Thursday, April 30, 2009

What Your Boss Really Wants to Hear in Your Next Performance Evaluation

Tests are often the bane of every student's existence -- they hate them and often don't consider them a true evaluation of what they know.

Fast forward many years, and you're once again facing a test. Only this time it's called a performance evaluation and once again, you don't believe it's a true reflection of your abilities.

The problem with tests and performance evaluations is that the power is often in the hands of the teacher or the boss. You don't really know exactly what you're going to be asked, and so may then do poorly when put on the spot.

But what if I told you that there may be a way to figure out what you're going to be asked in your next performance evaluation? Or, at least have answers prepared that will keep you from freezing like a third-grader who doesn't know his state capitals?

All bosses want the same thing. They want employees who are going to make them look better and smarter. And always, always, always, employees have to help them make money. It's the same thing, in other words, that their bosses want.

If you understand that your success depends on helping the boss get what he wants, then you can structure your answers to make sure you meet those goals. This is what you should always keep in mind when heading into a performance evaluation:

1. Find ways you make him look better. Do you review materials before they are sent to clients to make sure there are no errors? Do you follow up with unhappy customers to make sure they have a positive image of your company? Do you forward him key industry news so that he is prepared when he meets with his boss? Helping the boss look better to his boss, to customers and to peers helps the boss see the worth of having you around. Sprinkle examples throughout your meeting, so that he is reminded of how good you make him look.

2. Show that he's a genius. If you can find ways to streamline a process to save time and money, then you're going to please the boss. The boss's boss is probably breathing down his neck to find ways to cut costs and work more efficiently, so anything you can do in that area will score points. Can you come in under budget on a project? Is a new technology you discovered going to bring in more customers? Give examples of how your work travels up the ladder -- you take pressure off him because you're such a smart cookie.

3. Look for bottom-line results. Did you find a mistake from a supplier that shows your company was overcharged? Have you thought of a way to attract a new client? Have your networking efforts resulted in a new strategic partner? Companies are under enormous pressure to bring in new business in a difficult economy, so bosses are going to be even more focused on bringing in additional revenue. Always be sure you mention how your actions show you're watching that bottom line at all times. Because he sure is.

What are some other ways to help a performance evaluation go smoothly?

Monday, April 27, 2009

Using Stories to Demonstrate Your Personal Brand

If you want to see a group of children get quiet very quickly, just let the teacher pull out a book and proclaim it's time for story hour. Nothing seems to hold the attention of a bunch of wiggling little bodies more than the magic of a good story.

Several months ago, I blogged about the power of telling a story in your career. That prompted some great responses, including a book from Katharine Hansen called "Tell Me About Yourself."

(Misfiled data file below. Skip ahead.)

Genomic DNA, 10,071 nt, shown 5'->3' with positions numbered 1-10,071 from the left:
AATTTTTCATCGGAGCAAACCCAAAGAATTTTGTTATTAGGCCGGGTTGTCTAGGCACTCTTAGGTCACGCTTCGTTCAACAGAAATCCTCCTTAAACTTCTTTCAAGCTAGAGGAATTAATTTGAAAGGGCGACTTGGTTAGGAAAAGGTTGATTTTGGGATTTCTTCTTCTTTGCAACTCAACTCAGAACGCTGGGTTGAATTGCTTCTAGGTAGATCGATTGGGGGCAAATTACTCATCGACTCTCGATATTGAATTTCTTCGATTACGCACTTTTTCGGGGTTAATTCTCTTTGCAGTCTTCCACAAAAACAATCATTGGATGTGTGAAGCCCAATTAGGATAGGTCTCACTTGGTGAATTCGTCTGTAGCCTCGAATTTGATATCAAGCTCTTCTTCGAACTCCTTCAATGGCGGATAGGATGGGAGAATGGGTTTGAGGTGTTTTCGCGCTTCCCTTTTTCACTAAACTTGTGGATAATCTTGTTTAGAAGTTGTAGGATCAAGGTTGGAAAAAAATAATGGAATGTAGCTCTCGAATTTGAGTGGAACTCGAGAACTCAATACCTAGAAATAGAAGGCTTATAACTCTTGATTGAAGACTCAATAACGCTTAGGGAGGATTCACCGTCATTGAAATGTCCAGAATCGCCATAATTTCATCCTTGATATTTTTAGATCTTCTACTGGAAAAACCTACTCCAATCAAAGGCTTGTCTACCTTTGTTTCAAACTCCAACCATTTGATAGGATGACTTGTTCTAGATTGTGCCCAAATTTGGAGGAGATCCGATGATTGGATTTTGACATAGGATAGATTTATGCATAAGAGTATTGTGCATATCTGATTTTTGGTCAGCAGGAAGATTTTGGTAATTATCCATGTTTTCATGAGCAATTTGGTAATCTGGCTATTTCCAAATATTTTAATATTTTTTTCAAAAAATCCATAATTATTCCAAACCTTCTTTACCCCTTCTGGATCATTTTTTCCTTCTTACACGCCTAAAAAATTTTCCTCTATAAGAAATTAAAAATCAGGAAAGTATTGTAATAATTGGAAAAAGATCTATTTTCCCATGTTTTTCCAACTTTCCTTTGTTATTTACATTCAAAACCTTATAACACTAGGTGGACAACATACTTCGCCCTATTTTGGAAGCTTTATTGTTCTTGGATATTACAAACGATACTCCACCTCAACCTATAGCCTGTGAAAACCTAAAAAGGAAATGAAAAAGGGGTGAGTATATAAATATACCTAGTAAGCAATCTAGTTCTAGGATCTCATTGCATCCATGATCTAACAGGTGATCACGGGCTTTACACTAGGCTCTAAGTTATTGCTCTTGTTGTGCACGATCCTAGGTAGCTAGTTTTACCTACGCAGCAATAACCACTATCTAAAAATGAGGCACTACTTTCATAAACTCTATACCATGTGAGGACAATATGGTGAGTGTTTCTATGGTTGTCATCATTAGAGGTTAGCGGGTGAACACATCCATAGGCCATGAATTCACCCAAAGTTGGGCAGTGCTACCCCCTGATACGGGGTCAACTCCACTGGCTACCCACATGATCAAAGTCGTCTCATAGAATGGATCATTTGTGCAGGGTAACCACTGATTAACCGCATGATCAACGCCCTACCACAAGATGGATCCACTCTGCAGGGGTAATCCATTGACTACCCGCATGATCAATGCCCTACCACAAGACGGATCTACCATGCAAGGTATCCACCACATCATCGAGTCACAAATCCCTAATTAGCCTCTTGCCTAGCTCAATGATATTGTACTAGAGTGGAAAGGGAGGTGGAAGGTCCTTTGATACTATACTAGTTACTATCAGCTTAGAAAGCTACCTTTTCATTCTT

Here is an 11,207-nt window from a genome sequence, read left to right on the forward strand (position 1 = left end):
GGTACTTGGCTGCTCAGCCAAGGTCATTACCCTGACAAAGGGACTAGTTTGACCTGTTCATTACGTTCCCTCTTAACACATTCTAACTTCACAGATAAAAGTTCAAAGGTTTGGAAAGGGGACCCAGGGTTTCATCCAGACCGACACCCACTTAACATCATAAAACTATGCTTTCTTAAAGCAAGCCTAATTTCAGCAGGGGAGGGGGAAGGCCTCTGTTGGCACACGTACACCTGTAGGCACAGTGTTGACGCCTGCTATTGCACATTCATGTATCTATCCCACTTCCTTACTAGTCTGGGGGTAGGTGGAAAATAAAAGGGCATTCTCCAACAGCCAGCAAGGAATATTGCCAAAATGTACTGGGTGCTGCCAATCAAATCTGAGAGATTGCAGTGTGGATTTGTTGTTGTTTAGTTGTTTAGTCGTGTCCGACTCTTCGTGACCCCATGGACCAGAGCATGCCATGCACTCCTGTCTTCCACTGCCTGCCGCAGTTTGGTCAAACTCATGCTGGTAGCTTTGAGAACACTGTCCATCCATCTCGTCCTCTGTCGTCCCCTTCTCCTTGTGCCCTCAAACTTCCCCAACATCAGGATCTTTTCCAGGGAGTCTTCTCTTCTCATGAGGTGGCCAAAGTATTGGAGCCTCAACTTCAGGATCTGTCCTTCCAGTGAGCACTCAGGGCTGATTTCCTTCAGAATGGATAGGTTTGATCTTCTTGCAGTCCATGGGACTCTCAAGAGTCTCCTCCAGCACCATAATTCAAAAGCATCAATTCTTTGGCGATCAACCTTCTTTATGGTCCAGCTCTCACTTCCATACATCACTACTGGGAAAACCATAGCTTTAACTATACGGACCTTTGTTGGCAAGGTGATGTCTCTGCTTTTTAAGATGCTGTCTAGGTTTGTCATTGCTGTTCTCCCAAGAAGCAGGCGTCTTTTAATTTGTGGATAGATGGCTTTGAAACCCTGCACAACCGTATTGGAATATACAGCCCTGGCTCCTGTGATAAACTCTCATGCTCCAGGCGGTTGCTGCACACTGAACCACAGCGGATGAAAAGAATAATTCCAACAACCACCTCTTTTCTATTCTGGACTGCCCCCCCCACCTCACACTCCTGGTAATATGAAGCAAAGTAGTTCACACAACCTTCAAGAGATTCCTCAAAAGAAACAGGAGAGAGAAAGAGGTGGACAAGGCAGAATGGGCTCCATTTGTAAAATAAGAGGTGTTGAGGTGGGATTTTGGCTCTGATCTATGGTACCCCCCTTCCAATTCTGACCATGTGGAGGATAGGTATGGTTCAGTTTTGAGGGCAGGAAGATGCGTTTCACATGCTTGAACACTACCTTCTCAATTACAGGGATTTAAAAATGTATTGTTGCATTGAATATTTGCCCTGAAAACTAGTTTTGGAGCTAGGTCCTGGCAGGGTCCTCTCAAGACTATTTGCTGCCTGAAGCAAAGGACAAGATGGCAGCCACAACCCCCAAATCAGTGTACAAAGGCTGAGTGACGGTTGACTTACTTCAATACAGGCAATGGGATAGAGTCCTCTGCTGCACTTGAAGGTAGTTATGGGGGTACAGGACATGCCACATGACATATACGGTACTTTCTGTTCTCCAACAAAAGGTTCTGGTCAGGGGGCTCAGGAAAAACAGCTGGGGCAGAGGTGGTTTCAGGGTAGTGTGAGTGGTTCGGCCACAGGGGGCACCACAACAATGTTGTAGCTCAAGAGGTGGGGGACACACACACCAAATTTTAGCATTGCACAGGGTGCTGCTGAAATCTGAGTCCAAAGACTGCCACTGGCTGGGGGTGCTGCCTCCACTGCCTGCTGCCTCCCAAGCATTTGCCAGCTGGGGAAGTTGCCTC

I interviewed Hansen, curious about how job seekers and current employees in this tough and very competitive job market could learn how to be better storytellers.

While it is tough to tell a story in a resume, there are many more opportunities, Hansen told me, such as a cover letter than tells a story of your career interest and determination or stories about solving a problem.

Or, there are the opportunities to tell stories at networking events, or when you've got some time with a boss. He or she will be much more interested -- and you will be more memorable -- if you can tell a story about your ability to work with a difficult customer or why you are interested in a big project. (Remember no story should be more than a couple of minutes long.)

In her book, Hansen also advises people to use stories to communicate their personal brand. "Take a minute to write down what you are most known for," Hansen says. "In what area(s) can you offer yourself as an expert?"

She adds that while you may consider yourself an expert in a certain professional arena, "hobbies and interests can be fair game."

Once you've written your branding statement, then you can consider what stories would support it. Some examples Hansen gives:

* A story demonstrating your passion about your field.
* A story that shows your understanding and experience with your audience's needs.
* A story that demonstrates a pioneering idea you've developed.
* A story that shows how you fit in with the history of your field.
* A story that illustrates alliances and partnerships that support you.

The key, I believe, is knowing the difference between telling a story that makes sense to your audience, and holding them "hostage" while you ramble on about something they don't understand or care about. Practice your delivery and work on telling your stories to trusted colleagues until you believe you've developed your skills enough to use it in other professional contexts.

One final note: Be truthful with your stories. These are not fables for you to spin in front of a campfire. These stories are to be a testament to your abilities, to strengthen your career and make you memorable.

What are some other ways to use stories to help your career?

Thursday, April 23, 2009

Is Credibility on the Job Becoming More Rare?

I know a lot of people are afraid to tell the truth right now. They're afraid if they don't "embellish" their credentials they won't get the job. They're worried if they say what they really think at work they'll alienate colleagues and be accused of not being a team player. They're concerned that in order to be interesting in today's hyper 24/7 world, they need to be something they're not.